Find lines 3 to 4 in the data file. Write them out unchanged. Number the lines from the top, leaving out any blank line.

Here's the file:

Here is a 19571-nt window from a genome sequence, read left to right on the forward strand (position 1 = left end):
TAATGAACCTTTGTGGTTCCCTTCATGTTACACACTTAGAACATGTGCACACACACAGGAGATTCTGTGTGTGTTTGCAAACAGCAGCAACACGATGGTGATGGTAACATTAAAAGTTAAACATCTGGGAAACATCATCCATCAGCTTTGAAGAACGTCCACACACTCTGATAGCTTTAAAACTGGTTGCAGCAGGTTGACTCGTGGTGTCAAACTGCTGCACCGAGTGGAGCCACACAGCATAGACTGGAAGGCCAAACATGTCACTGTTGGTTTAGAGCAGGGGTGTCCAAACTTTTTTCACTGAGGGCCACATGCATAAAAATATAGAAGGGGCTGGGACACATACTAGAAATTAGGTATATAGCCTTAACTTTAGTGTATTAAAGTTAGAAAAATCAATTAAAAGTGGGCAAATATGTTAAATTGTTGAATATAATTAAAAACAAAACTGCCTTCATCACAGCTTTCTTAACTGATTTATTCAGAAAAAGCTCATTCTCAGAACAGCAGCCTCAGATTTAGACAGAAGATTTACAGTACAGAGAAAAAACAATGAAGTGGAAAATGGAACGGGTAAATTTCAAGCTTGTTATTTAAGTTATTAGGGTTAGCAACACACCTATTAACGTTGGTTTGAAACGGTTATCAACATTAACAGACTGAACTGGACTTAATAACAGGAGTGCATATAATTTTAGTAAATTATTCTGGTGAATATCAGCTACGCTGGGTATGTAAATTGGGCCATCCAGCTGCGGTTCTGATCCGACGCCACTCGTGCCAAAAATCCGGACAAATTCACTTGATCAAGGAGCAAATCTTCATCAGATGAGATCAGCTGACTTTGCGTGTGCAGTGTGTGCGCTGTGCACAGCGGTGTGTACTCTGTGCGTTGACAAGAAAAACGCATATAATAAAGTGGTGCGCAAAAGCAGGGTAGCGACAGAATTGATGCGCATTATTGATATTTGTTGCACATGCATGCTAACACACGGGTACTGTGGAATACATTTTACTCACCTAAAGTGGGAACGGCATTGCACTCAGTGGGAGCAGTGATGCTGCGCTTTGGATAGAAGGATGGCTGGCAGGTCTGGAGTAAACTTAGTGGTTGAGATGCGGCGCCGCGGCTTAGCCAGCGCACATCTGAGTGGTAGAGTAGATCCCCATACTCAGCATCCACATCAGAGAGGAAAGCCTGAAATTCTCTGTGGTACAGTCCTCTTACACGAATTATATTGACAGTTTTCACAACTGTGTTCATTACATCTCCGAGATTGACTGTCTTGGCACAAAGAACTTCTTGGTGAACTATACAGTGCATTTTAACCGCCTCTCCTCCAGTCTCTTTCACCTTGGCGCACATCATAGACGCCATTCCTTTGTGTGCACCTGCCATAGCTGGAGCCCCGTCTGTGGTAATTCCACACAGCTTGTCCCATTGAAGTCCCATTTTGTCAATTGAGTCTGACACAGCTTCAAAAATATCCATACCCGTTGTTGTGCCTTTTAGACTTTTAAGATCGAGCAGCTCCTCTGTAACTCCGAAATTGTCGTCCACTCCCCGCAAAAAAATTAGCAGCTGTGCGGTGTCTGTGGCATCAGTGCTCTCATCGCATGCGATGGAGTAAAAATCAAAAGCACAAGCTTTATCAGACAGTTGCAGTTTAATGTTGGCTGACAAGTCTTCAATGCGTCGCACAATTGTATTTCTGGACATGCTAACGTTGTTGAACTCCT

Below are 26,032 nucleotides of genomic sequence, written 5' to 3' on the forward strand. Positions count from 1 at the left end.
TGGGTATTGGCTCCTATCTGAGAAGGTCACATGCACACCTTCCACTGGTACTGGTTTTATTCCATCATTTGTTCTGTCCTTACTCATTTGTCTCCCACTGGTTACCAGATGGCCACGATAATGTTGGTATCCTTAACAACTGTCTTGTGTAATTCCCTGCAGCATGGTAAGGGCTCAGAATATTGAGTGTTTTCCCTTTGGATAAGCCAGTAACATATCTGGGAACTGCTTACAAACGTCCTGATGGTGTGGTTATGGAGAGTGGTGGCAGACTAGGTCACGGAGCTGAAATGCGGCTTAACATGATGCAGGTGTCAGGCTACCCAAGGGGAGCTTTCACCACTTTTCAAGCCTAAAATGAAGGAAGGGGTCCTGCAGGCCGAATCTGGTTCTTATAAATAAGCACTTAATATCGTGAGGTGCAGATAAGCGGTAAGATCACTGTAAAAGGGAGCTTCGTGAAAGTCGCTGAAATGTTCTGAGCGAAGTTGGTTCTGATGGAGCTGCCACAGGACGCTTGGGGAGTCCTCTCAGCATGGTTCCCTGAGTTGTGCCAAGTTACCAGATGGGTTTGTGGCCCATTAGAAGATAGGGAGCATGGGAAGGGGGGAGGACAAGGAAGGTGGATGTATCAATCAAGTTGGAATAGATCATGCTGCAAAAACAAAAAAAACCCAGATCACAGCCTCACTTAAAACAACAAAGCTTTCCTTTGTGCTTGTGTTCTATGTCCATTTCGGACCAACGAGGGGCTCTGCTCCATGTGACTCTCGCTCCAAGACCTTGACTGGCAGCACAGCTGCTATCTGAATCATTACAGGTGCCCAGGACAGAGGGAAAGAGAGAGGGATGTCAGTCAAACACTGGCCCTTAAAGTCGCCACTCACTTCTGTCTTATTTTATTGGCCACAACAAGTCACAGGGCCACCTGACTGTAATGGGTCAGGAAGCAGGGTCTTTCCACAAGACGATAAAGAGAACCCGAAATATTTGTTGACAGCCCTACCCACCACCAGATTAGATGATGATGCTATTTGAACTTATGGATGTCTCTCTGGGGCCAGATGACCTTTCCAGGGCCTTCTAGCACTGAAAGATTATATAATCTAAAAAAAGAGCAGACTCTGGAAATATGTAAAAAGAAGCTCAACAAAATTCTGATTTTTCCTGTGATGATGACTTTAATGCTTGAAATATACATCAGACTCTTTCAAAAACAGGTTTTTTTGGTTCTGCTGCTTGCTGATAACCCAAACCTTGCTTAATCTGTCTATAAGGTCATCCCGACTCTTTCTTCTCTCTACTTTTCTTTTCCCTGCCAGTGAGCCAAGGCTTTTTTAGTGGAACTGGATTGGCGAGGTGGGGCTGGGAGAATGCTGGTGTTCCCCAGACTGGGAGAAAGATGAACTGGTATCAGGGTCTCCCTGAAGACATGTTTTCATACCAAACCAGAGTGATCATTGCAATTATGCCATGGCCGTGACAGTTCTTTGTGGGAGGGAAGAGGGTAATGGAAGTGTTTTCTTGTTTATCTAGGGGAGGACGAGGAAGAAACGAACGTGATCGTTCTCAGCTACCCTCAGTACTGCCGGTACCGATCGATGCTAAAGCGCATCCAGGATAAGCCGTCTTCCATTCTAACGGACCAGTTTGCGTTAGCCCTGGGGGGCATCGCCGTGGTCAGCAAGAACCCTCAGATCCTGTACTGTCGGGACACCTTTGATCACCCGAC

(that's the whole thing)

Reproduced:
Below are 26,032 nucleotides of genomic sequence, written 5' to 3' on the forward strand. Positions count from 1 at the left end.
TGGGTATTGGCTCCTATCTGAGAAGGTCACATGCACACCTTCCACTGGTACTGGTTTTATTCCATCATTTGTTCTGTCCTTACTCATTTGTCTCCCACTGGTTACCAGATGGCCACGATAATGTTGGTATCCTTAACAACTGTCTTGTGTAATTCCCTGCAGCATGGTAAGGGCTCAGAATATTGAGTGTTTTCCCTTTGGATAAGCCAGTAACATATCTGGGAACTGCTTACAAACGTCCTGATGGTGTGGTTATGGAGAGTGGTGGCAGACTAGGTCACGGAGCTGAAATGCGGCTTAACATGATGCAGGTGTCAGGCTACCCAAGGGGAGCTTTCACCACTTTTCAAGCCTAAAATGAAGGAAGGGGTCCTGCAGGCCGAATCTGGTTCTTATAAATAAGCACTTAATATCGTGAGGTGCAGATAAGCGGTAAGATCACTGTAAAAGGGAGCTTCGTGAAAGTCGCTGAAATGTTCTGAGCGAAGTTGGTTCTGATGGAGCTGCCACAGGACGCTTGGGGAGTCCTCTCAGCATGGTTCCCTGAGTTGTGCCAAGTTACCAGATGGGTTTGTGGCCCATTAGAAGATAGGGAGCATGGGAAGGGGGGAGGACAAGGAAGGTGGATGTATCAATCAAGTTGGAATAGATCATGCTGCAAAAACAAAAAAAACCCAGATCACAGCCTCACTTAAAACAACAAAGCTTTCCTTTGTGCTTGTGTTCTATGTCCATTTCGGACCAACGAGGGGCTCTGCTCCATGTGACTCTCGCTCCAAGACCTTGACTGGCAGCACAGCTGCTATCTGAATCATTACAGGTGCCCAGGACAGAGGGAAAGAGAGAGGGATGTCAGTCAAACACTGGCCCTTAAAGTCGCCACTCACTTCTGTCTTATTTTATTGGCCACAACAAGTCACAGGGCCACCTGACTGTAATGGGTCAGGAAGCAGGGTCTTTCCACAAGACGATAAAGAGAACCCGAAATATTTGTTGACAGCCCTACCCACCACCAGATTAGATGATGATGCTATTTGAACTTATGGATGTCTCTCTGGGGCCAGATGACCTTTCCAGGGCCTTCTAGCACTGAAAGATTATATAATCTAAAAAAAGAGCAGACTCTGGAAATATGTAAAAAGAAGCTCAACAAAATTCTGATTTTTCCTGTGATGATGACTTTAATGCTTGAAATATACATCAGACTCTTTCAAAAACAGGTTTTTTTGGTTCTGCTGCTTGCTGATAACCCAAACCTTGCTTAATCTGTCTATAAGGTCATCCCGACTCTTTCTTCTCTCTACTTTTCTTTTCCCTGCCAGTGAGCCAAGGCTTTTTTAGTGGAACTGGATTGGCGAGGTGGGGCTGGGAGAATGCTGGTGTTCCCCAGACTGGGAGAAAGATGAACTGGTATCAGGGTCTCCCTGAAGACATGTTTTCATACCAAACCAGAGTGATCATTGCAATTATGCCATGGCCGTGACAGTTCTTTGTGGGAGGGAAGAGGGTAATGGAAGTGTTTTCTTGTTTATCTAGGGGAGGACGAGGAAGAAACGAACGTGATCGTTCTCAGCTACCCTCAGTACTGCCGGTACCGATCGATGCTAAAGCGCATCCAGGATAAGCCGTCTTCCATTCTAACGGACCAGTTTGCGTTAGCCCTGGGGGGCATCGCCGTGGTCAGCAAGAACCCTCAGATCCTGTACTGTCGGGACACCTTTGATCACCCGAC